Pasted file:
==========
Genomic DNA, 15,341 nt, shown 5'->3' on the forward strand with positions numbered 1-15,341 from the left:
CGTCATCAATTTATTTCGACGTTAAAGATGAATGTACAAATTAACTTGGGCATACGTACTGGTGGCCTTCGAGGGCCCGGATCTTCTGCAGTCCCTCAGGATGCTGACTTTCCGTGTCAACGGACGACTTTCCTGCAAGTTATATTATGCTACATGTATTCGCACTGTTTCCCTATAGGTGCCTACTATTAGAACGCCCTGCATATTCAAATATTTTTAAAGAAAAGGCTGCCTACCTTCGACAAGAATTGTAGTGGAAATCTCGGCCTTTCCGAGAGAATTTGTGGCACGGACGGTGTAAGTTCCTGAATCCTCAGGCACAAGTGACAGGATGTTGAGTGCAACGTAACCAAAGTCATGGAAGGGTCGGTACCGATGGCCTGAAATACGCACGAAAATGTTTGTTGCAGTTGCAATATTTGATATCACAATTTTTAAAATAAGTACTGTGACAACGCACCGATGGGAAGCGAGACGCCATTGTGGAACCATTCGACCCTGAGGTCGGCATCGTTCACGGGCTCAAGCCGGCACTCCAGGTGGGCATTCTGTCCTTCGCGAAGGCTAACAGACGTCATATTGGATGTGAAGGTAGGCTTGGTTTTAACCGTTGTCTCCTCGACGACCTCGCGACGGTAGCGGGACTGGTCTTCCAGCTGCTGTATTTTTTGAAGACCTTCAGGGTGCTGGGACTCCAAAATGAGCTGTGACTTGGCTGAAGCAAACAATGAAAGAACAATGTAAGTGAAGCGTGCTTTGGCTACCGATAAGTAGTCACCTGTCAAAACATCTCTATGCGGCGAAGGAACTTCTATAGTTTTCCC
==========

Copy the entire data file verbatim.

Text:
Genomic DNA, 15,341 nt, shown 5'->3' on the forward strand with positions numbered 1-15,341 from the left:
CGTCATCAATTTATTTCGACGTTAAAGATGAATGTACAAATTAACTTGGGCATACGTACTGGTGGCCTTCGAGGGCCCGGATCTTCTGCAGTCCCTCAGGATGCTGACTTTCCGTGTCAACGGACGACTTTCCTGCAAGTTATATTATGCTACATGTATTCGCACTGTTTCCCTATAGGTGCCTACTATTAGAACGCCCTGCATATTCAAATATTTTTAAAGAAAAGGCTGCCTACCTTCGACAAGAATTGTAGTGGAAATCTCGGCCTTTCCGAGAGAATTTGTGGCACGGACGGTGTAAGTTCCTGAATCCTCAGGCACAAGTGACAGGATGTTGAGTGCAACGTAACCAAAGTCATGGAAGGGTCGGTACCGATGGCCTGAAATACGCACGAAAATGTTTGTTGCAGTTGCAATATTTGATATCACAATTTTTAAAATAAGTACTGTGACAACGCACCGATGGGAAGCGAGACGCCATTGTGGAACCATTCGACCCTGAGGTCGGCATCGTTCACGGGCTCAAGCCGGCACTCCAGGTGGGCATTCTGTCCTTCGCGAAGGCTAACAGACGTCATATTGGATGTGAAGGTAGGCTTGGTTTTAACCGTTGTCTCCTCGACGACCTCGCGACGGTAGCGGGACTGGTCTTCCAGCTGCTGTATTTTTTGAAGACCTTCAGGGTGCTGGGACTCCAAAATGAGCTGTGACTTGGCTGAAGCAAACAATGAAAGAACAATGTAAGTGAAGCGTGCTTTGGCTACCGATAAGTAGTCACCTGTCAAAACATCTCTATGCGGCGAAGGAACTTCTATAGTTTTCCC